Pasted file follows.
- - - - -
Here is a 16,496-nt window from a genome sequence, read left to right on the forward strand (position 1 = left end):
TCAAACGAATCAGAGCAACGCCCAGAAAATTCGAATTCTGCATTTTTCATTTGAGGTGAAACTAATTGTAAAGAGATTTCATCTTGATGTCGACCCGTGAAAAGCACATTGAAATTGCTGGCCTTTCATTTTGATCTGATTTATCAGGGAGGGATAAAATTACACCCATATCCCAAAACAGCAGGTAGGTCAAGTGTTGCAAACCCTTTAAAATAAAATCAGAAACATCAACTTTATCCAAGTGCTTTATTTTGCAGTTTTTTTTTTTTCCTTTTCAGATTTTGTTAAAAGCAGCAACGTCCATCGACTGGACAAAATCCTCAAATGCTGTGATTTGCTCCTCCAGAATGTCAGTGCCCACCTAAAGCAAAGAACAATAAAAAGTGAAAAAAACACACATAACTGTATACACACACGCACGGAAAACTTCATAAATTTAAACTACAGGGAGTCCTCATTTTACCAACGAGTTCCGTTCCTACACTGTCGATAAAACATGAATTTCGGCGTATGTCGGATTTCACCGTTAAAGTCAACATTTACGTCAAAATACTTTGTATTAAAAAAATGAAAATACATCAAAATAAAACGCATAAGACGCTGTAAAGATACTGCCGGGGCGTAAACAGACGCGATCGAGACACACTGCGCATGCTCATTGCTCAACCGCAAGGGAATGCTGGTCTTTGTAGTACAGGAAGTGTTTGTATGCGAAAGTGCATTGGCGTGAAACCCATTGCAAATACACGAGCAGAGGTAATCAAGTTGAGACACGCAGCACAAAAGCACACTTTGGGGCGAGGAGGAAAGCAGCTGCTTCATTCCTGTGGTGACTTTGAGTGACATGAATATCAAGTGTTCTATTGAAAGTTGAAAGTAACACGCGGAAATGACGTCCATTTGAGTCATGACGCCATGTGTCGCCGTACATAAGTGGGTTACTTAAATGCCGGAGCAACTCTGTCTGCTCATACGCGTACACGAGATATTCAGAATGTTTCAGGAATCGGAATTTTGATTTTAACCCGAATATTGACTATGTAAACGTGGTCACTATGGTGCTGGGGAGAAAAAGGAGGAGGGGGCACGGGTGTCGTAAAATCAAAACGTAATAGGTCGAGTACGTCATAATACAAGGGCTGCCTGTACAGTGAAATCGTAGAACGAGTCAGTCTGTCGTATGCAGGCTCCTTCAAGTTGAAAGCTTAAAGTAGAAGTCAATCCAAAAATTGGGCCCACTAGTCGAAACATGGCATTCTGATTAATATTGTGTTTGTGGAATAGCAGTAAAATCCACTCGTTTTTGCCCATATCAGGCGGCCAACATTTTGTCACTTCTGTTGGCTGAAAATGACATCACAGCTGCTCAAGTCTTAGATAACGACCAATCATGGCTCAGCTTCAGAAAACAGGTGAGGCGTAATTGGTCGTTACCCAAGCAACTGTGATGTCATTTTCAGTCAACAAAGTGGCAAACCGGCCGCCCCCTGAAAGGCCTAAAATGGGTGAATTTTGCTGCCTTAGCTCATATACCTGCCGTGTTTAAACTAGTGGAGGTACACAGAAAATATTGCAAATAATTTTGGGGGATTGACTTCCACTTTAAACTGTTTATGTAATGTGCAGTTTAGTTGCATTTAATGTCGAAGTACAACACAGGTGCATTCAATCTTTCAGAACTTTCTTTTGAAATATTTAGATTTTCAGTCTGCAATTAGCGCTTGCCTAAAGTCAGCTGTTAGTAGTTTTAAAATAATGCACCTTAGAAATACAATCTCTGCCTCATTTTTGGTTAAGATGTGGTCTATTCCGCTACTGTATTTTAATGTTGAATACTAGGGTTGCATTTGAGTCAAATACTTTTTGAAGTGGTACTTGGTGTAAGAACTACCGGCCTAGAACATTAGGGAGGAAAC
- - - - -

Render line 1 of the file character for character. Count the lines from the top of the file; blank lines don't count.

Here is a 16,496-nt window from a genome sequence, read left to right on the forward strand (position 1 = left end):